Studying for a BA in Applied Arts at Derby University Atkins saw the potential of the inadvertently melted carpet, which had left a hard plastic surface, and embarked on a three year research and development project in the recycling of waste carpet. In doing so Atkins has proved that an item that would usually go to landfill could instead be turned into a new product that is fun, functional and have a long second life.
With funding from the Princes' Youth Trust and now a European patent, Carpet-Burns was formed in 2002 and is the sole supplier of heat-treated carpet (HTC). Atkins describes the recycling process as "a bit like a giant cheese toastie maker" as just heat and pressure is applied to the carpet, no separation or shredding takes place and no stabilisers, glues or resins are added.
The process enables recycled carpet to be moulded into hard durable 3D forms. Alternatively, the material can be processed into a hard board of material of varying thickness. The carpet is no longer recognisable as being carpet but assumes new properties becoming waterproof, oil proof and highly durable, with a smooth surface available in either a matt or gloss finish.
"At the moment, we are getting the carpet direct from manufacturers as end of line or faulty stock," says Atkins. "We are not working with post consumer waste yet, but are aiming to work directly with civic amenity sites because huge amounts of carpet are going to landfill.
With carpet taking 50 years to biodegrade and an immense amount of waste generated not only from homes, but also from faulty or end of line stock, not to mention the endless sample books and waste carpet from exhibition centres, sustainability is one of the core principles behind the company. However, Atkins stresses that this is a business venture trading a very commercial material.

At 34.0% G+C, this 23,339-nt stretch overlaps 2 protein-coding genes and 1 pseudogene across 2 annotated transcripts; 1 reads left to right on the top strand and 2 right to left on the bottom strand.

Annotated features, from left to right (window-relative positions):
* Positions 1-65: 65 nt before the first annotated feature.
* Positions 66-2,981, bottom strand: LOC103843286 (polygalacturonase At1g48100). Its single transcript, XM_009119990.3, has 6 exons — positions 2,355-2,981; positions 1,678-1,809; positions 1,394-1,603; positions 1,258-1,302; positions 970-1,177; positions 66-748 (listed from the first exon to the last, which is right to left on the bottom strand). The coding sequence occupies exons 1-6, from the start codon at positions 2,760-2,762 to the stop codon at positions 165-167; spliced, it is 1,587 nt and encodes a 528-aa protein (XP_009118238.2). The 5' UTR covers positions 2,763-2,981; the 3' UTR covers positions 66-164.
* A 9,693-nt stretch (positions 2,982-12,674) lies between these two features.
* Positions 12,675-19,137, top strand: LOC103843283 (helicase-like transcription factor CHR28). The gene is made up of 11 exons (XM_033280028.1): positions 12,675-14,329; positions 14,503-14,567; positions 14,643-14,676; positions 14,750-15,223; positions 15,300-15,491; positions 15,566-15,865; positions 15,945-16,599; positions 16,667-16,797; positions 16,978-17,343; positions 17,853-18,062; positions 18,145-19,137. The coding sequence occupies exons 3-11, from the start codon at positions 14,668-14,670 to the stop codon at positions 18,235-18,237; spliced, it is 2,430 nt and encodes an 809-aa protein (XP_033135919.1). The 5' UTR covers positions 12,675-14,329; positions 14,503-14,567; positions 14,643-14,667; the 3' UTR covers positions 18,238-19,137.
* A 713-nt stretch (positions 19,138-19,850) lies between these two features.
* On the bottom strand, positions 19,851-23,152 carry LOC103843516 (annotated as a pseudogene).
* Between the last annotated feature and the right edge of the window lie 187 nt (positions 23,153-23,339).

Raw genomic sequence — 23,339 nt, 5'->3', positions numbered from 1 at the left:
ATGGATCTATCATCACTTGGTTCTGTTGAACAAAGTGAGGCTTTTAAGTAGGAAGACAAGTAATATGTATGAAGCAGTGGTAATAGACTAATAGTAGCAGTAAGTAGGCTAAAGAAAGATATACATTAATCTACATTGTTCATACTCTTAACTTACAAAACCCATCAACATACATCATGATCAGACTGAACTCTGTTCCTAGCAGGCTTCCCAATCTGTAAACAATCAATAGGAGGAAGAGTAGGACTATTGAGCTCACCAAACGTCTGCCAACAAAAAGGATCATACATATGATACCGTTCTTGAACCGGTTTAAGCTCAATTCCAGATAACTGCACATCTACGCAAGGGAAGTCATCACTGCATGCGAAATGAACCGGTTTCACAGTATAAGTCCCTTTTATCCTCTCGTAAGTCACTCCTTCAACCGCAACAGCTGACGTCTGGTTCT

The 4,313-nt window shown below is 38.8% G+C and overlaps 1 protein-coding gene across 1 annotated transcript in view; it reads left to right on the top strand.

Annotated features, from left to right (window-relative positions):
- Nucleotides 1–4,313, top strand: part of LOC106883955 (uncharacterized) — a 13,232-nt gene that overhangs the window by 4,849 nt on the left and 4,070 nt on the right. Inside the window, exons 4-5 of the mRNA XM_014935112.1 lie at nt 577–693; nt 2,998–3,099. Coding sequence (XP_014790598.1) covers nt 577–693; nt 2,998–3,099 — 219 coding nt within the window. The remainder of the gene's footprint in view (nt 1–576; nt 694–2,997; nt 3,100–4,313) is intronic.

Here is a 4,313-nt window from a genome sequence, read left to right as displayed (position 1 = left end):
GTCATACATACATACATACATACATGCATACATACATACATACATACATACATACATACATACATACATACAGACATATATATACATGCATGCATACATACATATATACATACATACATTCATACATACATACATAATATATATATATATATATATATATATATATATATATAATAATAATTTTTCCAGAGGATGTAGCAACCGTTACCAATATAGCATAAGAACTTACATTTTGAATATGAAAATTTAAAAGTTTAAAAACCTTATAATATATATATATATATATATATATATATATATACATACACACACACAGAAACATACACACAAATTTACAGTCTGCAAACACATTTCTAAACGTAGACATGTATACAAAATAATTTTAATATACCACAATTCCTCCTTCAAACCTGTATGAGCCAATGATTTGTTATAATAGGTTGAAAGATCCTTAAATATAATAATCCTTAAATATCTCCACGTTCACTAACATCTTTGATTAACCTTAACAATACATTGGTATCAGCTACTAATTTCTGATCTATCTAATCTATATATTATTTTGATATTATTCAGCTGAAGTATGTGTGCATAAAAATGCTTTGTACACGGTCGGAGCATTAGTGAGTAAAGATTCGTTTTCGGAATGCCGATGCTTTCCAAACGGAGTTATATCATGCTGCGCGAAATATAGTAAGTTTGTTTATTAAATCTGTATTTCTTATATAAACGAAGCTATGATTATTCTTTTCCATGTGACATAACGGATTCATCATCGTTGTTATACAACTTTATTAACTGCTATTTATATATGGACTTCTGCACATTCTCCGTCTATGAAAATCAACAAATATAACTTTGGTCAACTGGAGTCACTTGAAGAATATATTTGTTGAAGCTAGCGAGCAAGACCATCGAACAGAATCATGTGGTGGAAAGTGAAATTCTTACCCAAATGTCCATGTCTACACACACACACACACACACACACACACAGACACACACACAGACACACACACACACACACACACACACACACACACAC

Carpet-Burns currently manufactures handbags, notebooks, coasters, trays, furniture and a bespoke range of interior products including kitchen splashbacks and items such as magazine racks to match people's own carpet.
Carpet-Burns also made an appearance on BBC's Changing Rooms. Atkins met designer Oliver Heath at a show and when he later began work on a Changing Rooms eco special used some of the product in its flat board version as wardrobe panelling. "This went down really well and opened us up to a much wider audience," says Atkins.
Carpet-Burns is currently working out of Derby University, although Atkins says that they are now looking for venture capital to relocate and take on some more staff with an increased focus on furniture. No doubt with such a keen imagination and sharp business sense Atkins' tables, notebooks and trays will soon find their way into homes up and down the country.